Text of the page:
Rav Shlomo Zalman Auerbach (Pa’amei Kol Torah, cited in Sefer Taanis Bechorim page 22) points out that claiming that the reason for Taanis Bechorim is to remember that the firstborns were saved by makkas bechoros is difficult because makkas bechoros did not happen on the 14th of Nissan, it happened on the 15th. The reason we commemorate it on the 14th cannot merely be because the 15th is Yom Tov so they moved it to the 14th. If that were the case the fast should have been moved to the 13th since the 14th of Nissan is also somewhat of a Yom Tov, as it is Erev Yom Tov and the day that the Korban Pesach was brought. There are even restrictions against doing various forms of melachah on the 14th.

Furthermore, the same way we see that when Purim is on Sunday, Taanis Esther is moved back to Thursday, as opposed to Friday (Shulchan Aruch, Orach Chaim, 686:2) and when Erev Pesach falls out on Shabbos, Taanis Bechorim is shifted back to Thursday as well (470:2). The Aruch Hashulchan (470:4) Mishna Berura (470:6) explain that the reason Taanis Bechorim is shifted back to Thursday instead of Friday is because since its anyway not in the proper time it is preferable to distance it from Shabbos so that the bechorim do not enter into Shabbos while fasting. Based on that, if Erev Pesach were not the real time for the fast it would seem inappropriate to reschedule the fast to Erev Pesach thereby causing the bechorim to enter into Pesach while fasting.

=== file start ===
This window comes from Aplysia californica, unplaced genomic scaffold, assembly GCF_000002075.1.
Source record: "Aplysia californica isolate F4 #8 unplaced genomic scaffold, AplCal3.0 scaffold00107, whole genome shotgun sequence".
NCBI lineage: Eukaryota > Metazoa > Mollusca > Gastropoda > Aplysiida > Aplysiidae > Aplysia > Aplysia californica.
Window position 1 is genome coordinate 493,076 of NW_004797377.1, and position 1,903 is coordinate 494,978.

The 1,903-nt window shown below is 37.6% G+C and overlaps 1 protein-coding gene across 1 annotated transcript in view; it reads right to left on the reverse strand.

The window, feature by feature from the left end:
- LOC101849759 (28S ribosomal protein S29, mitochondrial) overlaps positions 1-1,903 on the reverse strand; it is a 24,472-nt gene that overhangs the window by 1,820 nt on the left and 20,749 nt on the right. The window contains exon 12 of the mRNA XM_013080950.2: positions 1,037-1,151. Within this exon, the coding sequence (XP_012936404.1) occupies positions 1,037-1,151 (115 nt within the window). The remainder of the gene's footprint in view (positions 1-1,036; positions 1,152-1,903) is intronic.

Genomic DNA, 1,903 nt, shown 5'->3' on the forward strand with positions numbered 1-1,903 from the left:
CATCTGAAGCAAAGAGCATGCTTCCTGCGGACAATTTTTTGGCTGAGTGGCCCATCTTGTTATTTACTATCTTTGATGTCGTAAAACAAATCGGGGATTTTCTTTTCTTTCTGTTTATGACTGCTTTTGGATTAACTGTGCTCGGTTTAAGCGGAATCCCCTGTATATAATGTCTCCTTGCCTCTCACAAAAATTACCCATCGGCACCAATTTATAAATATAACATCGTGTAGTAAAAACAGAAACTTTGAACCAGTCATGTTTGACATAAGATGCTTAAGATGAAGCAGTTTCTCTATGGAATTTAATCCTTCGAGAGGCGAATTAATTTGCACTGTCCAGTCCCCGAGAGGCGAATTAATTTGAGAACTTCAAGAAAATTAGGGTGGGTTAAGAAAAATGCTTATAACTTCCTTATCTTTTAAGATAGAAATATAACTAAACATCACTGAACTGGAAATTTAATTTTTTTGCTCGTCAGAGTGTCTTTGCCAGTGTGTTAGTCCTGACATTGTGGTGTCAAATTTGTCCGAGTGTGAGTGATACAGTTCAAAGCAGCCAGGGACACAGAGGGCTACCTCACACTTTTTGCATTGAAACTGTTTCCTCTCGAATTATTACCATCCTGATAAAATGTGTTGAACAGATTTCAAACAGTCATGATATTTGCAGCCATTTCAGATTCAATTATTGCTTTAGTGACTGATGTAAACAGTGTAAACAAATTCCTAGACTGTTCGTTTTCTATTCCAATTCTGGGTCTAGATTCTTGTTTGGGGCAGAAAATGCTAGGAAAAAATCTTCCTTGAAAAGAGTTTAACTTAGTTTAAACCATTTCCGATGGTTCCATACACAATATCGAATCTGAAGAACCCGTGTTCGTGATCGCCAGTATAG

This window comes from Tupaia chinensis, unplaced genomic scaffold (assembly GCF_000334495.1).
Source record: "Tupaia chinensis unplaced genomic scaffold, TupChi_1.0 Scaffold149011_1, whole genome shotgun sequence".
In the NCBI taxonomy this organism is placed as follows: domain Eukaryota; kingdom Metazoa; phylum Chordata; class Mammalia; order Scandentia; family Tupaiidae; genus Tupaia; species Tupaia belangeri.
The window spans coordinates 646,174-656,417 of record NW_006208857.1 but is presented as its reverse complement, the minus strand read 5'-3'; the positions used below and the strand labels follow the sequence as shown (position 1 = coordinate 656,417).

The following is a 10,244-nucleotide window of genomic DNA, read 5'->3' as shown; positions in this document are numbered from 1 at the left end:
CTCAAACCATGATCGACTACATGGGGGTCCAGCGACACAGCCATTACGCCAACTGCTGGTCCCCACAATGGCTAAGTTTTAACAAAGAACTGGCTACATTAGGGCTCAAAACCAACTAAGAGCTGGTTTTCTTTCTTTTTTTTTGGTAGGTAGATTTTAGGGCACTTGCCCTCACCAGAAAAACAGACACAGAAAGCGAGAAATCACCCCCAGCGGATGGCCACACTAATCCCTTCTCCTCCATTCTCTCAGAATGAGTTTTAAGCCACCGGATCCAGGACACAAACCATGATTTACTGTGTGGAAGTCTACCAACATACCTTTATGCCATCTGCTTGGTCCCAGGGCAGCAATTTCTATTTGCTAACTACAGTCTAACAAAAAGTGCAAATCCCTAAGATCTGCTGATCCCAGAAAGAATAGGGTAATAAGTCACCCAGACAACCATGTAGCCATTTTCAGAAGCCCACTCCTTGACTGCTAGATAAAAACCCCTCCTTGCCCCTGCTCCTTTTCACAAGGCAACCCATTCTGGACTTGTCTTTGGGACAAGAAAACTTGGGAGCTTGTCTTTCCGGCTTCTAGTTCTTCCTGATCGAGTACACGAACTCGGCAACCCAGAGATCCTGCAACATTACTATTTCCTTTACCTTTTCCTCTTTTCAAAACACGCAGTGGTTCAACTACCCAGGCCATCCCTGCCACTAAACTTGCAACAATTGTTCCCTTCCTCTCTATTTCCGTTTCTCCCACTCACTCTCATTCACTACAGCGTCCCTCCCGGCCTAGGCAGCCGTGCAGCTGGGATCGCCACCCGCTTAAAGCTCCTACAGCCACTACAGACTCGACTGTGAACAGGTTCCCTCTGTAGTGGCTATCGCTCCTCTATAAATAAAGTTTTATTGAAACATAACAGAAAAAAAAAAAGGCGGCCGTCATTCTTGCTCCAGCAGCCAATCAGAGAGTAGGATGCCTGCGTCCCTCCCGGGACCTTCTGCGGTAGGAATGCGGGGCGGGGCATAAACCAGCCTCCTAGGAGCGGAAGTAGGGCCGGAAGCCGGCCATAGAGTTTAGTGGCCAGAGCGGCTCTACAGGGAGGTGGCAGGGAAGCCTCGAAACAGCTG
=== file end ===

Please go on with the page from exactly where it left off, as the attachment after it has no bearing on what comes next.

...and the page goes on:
Furthermore, if Taanis Bechorim was really because the bechorim were saved it should be the descendants of those bechorim who fast, not other bechorim who were descended from people who weren’t bechorim at the time of makkas bechoros. Future bechorim wouldn’t have been affected by the fact that the bechorim were spared unless their ancestors were bechorim at the time of makkas bechoros, so why are they the ones who fast?

Rav Shlomo Zalman therefore suggests that the reason for Taanis Bechorim is actually because when the bechorim came along with the rest of Klal Yisrael to bring their korban Pesach on Erev Pesach they were incredibly pained, depressed, and embarrassed about the fact that they lost their opportunity to be ones performing the avodah in the Beis Hamikdash and instead had to merely watch as the Kohanim did the avodah in their place. This was especially difficult for them because the korban Pesach that they were bringing actually celebrates the very moment that they became sanctified. Because of the bechorim’s incredible pain and sadness they did not eat or drink at all that day, and they instituted it as a day of mourning for all those who would have been the ones doing avoda as well.

(The reasons of Rav Shlomo Zalman and Rav Ehrenreich both do not explain why firstborn Kohanim and Leviyim fast. They are still doing avodah in the Beis Hamikdash. Furthermore, these explanations do not explain why boys who are firstborns only from their father fast, as they were not sanctified by makkas bechoros (this is why they do not need pidyon haben). It is likely that these reasons are not intended to be the only reasons but rather complimentary reasons. See Sefer Taanis Bechorim (5:1) for more on why it is not just the bechorim from the mother that fast.)